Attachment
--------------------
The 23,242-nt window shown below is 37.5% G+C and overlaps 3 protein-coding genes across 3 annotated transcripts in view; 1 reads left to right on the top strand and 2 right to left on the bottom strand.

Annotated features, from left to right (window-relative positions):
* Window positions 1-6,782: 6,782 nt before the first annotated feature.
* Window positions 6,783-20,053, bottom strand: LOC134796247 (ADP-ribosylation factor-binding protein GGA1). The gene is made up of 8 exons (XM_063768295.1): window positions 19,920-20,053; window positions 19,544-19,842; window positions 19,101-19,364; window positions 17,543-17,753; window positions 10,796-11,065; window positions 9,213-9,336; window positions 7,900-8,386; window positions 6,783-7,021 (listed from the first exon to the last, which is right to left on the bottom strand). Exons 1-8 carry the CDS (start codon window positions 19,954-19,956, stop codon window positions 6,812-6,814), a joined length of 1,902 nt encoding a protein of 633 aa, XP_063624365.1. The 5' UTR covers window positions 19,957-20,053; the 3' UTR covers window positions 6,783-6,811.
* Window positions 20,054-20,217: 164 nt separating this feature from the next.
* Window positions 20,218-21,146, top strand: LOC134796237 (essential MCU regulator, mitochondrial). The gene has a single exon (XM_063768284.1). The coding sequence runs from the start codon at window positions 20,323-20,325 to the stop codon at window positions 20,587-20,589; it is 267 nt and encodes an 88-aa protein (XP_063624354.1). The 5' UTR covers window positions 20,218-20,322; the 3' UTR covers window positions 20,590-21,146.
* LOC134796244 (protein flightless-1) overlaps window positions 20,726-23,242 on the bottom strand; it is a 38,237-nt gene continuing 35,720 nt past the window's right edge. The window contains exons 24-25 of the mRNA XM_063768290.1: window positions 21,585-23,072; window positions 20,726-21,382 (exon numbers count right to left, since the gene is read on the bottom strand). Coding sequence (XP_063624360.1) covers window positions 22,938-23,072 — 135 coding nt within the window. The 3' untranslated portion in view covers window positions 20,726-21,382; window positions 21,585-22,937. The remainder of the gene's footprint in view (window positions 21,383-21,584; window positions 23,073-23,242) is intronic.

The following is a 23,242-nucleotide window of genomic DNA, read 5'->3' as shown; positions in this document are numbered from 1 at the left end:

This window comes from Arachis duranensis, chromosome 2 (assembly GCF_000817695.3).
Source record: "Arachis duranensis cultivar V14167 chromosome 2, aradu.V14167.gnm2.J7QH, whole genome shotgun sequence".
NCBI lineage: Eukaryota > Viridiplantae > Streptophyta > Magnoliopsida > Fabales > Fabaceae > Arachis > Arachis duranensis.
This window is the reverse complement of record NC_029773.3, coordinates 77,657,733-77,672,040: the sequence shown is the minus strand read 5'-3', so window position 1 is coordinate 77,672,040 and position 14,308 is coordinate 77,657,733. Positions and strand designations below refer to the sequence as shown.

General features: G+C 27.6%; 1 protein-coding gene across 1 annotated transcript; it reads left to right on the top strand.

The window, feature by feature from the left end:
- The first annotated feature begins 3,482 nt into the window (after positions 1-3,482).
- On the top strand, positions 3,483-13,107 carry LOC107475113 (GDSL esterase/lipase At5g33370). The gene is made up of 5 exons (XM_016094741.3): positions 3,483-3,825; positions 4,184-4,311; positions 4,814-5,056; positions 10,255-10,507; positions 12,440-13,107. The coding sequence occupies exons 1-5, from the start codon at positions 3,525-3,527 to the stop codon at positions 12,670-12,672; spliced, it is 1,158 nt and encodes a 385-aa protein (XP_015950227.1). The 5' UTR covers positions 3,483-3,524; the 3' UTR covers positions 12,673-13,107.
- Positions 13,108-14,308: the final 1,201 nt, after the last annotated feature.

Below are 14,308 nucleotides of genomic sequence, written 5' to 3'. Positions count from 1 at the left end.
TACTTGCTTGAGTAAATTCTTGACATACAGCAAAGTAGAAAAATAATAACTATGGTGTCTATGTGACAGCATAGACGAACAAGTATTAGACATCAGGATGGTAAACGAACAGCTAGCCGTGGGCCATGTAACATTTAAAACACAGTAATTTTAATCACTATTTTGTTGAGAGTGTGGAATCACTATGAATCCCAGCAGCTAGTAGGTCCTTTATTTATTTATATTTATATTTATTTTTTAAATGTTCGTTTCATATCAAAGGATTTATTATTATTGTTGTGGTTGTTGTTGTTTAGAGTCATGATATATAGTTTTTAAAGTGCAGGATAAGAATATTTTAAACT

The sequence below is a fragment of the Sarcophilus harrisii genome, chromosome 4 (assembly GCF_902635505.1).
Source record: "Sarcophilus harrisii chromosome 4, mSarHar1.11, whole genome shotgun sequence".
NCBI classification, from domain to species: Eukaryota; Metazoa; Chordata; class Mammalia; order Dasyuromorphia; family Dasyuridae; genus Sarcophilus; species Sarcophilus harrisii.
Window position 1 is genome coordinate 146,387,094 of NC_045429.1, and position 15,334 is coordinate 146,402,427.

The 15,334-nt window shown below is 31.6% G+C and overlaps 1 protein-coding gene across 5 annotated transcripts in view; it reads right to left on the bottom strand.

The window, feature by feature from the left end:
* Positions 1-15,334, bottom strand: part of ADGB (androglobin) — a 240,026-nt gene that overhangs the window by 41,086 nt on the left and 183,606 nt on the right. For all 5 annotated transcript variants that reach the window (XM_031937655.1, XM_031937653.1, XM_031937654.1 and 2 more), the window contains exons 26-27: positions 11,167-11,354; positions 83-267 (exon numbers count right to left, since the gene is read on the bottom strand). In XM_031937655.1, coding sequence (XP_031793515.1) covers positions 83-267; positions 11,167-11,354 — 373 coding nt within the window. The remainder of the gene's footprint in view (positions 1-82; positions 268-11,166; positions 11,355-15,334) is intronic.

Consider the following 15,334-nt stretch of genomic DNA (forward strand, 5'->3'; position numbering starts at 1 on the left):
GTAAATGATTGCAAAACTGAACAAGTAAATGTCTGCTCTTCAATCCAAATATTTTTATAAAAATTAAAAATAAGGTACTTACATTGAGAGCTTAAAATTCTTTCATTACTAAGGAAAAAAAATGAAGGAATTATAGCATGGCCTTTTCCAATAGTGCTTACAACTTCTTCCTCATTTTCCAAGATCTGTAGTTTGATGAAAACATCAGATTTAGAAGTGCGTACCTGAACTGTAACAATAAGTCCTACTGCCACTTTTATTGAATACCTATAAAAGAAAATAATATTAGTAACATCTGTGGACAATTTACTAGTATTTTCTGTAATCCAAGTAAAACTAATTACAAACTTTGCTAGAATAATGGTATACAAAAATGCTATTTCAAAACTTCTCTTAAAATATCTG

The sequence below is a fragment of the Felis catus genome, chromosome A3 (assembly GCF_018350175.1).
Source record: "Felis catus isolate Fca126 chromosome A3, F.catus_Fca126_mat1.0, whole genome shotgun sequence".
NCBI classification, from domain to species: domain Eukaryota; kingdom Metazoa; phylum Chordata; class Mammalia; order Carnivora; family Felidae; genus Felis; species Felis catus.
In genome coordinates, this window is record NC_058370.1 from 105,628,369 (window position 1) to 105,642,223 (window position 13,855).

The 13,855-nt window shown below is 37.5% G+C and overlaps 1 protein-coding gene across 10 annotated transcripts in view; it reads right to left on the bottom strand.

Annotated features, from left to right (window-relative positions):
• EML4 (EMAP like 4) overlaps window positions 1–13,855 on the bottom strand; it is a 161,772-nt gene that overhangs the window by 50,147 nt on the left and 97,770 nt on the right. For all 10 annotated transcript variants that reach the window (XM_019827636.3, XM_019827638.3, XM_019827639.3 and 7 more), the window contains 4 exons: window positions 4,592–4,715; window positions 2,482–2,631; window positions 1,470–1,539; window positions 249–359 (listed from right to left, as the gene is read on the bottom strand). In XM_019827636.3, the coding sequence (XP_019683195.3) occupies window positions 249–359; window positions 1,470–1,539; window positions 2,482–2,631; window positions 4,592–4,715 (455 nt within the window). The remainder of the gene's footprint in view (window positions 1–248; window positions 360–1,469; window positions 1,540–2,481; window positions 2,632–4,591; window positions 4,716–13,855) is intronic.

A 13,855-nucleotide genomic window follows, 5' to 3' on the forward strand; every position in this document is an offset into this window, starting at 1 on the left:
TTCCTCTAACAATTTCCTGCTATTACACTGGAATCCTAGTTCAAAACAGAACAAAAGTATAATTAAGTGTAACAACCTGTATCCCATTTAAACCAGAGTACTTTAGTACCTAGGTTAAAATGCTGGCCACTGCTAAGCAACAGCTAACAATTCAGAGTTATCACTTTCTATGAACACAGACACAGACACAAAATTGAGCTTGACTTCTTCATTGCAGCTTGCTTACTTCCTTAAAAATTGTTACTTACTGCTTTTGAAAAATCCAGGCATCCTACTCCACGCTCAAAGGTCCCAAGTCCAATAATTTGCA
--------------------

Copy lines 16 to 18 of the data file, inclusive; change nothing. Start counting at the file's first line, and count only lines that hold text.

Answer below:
- On the top strand, positions 3,483-13,107 carry LOC107475113 (GDSL esterase/lipase At5g33370). The gene is made up of 5 exons (XM_016094741.3): positions 3,483-3,825; positions 4,184-4,311; positions 4,814-5,056; positions 10,255-10,507; positions 12,440-13,107. The coding sequence occupies exons 1-5, from the start codon at positions 3,525-3,527 to the stop codon at positions 12,670-12,672; spliced, it is 1,158 nt and encodes a 385-aa protein (XP_015950227.1). The 5' UTR covers positions 3,483-3,524; the 3' UTR covers positions 12,673-13,107.
- Positions 13,108-14,308: the final 1,201 nt, after the last annotated feature.

Below are 14,308 nucleotides of genomic sequence, written 5' to 3'. Positions count from 1 at the left end.